This was the third sequel of the day, and actually, probably the best movie that I saw today. Still, Unfriended: Dark Web left me feeling unsatisfied and a little unhappy.
Mathias (Colin Woodell) had found a laptop at a cafe in the lost and found and, since it was a better version than his own, he took it. He had been working on a new app to help with sign language so he could communicate better online with his deaf girlfriend Amaya (Stephanie Nogueras). He gets online with a bunch of his friends for their “game night” and soon strange things begin to happen and, before long, everyone is in danger from the mysterious original owner of the laptop.
I have to say that the set up of this film was excellent. The use of the online tools such as Facebook messaging to create tension and fear are used brilliantly. The technological aspects of the story really add to the confusion and uncertainty of the situation. Who hasn’t been online when something strange was going on that you couldn’t explain.
And I really liked the characters here. Sure they are basic stereotypes, but each actor involved does a decent job of working with what they have been given. There is enough character development for each person that it matters to you when they are placed in jeopardy… at least most of them. Each performance was adequate and did not draw away from the story.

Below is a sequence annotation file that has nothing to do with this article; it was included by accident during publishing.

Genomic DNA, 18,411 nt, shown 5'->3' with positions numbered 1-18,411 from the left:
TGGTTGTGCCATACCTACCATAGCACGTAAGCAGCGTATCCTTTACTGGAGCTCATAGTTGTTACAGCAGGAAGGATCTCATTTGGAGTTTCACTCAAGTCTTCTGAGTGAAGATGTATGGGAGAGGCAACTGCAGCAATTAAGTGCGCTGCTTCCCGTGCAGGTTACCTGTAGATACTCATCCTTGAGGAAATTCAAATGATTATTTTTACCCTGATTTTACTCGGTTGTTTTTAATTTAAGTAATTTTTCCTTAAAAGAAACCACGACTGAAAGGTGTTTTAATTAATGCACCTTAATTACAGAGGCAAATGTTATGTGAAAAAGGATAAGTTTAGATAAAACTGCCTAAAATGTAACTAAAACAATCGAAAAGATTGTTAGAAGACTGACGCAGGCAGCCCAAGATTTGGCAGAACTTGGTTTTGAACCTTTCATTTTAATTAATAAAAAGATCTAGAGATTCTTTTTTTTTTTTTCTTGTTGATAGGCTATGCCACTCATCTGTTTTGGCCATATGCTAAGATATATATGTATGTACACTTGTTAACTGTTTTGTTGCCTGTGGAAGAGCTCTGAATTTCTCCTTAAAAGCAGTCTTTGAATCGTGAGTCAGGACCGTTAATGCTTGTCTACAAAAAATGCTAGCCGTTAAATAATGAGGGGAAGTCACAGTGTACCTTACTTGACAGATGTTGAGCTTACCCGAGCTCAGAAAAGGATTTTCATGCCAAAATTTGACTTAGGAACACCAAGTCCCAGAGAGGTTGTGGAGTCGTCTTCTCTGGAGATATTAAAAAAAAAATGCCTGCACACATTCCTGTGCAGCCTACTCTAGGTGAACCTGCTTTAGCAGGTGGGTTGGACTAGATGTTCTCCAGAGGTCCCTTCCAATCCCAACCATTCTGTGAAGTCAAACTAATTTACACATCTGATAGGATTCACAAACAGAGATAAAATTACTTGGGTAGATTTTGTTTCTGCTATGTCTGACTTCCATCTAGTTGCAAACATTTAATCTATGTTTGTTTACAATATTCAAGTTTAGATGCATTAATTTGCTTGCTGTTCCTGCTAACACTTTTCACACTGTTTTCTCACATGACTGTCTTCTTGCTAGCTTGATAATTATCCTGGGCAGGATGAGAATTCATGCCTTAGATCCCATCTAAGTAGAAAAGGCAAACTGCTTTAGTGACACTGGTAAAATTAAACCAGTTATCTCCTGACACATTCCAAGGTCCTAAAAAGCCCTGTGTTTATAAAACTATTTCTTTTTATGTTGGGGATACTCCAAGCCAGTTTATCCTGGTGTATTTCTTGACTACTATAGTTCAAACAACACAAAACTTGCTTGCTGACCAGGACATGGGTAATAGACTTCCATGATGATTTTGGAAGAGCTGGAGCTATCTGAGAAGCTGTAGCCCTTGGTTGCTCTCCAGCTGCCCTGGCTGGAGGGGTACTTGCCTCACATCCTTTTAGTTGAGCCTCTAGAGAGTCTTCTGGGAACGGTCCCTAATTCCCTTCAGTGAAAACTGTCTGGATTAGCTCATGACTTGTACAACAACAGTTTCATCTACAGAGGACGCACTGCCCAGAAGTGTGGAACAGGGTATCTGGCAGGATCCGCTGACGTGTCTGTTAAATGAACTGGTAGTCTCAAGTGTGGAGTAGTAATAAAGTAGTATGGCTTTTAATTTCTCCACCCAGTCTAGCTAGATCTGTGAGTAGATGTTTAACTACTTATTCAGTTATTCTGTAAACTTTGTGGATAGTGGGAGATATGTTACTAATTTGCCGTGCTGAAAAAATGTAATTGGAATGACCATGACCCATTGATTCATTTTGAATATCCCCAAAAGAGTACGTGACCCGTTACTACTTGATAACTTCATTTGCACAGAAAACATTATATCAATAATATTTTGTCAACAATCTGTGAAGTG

The villains are mysterious and are not supernatural in nature, which is a good choice. Unfortunately, there is not enough about them and they end up being more of a plot point than characters. The effects they have when they are seen on camera is fun.
I just did not like the situation these characters were placed in and I was not happy with the resolution of the movie. The ending did seem to take a smaller, tighter story and blow it up to an illogical conclusion.
There was a style to the set up of the film and the execution of the online aspects of Unfriended: Dark Web, but the story seemed to become too large and all encompassing. It worked considerably better when the threats seemed more personal, more directed. As he film grew in improbability, the less it worked as a narrative.